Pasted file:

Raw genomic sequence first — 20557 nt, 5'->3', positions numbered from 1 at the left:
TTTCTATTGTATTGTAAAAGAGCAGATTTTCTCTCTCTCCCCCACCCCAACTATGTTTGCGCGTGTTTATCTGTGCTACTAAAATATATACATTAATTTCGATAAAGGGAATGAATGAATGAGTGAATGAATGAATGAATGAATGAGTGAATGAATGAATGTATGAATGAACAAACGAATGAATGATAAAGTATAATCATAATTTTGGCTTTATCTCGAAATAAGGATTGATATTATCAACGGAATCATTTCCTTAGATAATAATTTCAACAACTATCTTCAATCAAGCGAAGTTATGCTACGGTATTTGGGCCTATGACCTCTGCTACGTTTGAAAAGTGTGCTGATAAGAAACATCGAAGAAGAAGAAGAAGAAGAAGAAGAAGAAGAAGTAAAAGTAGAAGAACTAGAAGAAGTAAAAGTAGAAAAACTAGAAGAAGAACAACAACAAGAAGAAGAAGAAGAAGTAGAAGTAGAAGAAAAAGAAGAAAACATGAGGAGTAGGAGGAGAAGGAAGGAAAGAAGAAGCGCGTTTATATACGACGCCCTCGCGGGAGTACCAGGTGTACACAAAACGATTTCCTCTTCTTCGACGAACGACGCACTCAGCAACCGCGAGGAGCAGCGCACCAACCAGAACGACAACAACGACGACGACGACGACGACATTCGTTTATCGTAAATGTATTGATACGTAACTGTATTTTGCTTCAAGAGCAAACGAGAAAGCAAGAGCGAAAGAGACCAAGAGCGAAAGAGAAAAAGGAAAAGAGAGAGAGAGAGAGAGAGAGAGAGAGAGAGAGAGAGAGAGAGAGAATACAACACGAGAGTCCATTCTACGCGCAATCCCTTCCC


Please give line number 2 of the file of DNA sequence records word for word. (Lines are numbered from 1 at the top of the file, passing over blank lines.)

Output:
TTTCTATTGTATTGTAAAAGAGCAGATTTTCTCTCTCTCCCCCACCCCAACTATGTTTGCGCGTGTTTATCTGTGCTACTAAAATATATACATTAATTTCGATAAAGGGAATGAATGAATGAGTGAATGAATGAATGAATGAATGAGTGAATGAATGAATGTATGAATGAACAAACGAATGAATGATAAAGTATAATCATAATTTTGGCTTTATCTCGAAATAAGGATTGATATTATCAACGGAATCATTTCCTTAGATAATAATTTCAACAACTATCTTCAATCAAGCGAAGTTATGCTACGGTATTTGGGCCTATGACCTCTGCTACGTTTGAAAAGTGTGCTGATAAGAAACATCGAAGAAGAAGAAGAAGAAGAAGAAGAAGAAGAAGTAAAAGTAGAAGAACTAGAAGAAGTAAAAGTAGAAAAACTAGAAGAAGAACAACAACAAGAAGAAGAAGAAGAAGTAGAAGTAGAAGAAAAAGAAGAAAACATGAGGAGTAGGAGGAGAAGGAAGGAAAGAAGAAGCGCGTTTATATACGACGCCCTCGCGGGAGTACCAGGTGTACACAAAACGATTTCCTCTTCTTCGACGAACGACGCACTCAGCAACCGCGAGGAGCAGCGCACCAACCAGAACGACAACAACGACGACGACGACGACGACATTCGTTTATCGTAAATGTATTGATACGTAACTGTATTTTGCTTCAAGAGCAAACGAGAAAGCAAGAGCGAAAGAGACCAAGAGCGAAAGAGAAAAAGGAAAAGAGAGAGAGAGAGAGAGAGAGAGAGAGAGAGAGAGAGAGAGAGAGAATACAACACGAGAGTCCATTCTACGCGCAATCCCTTCCC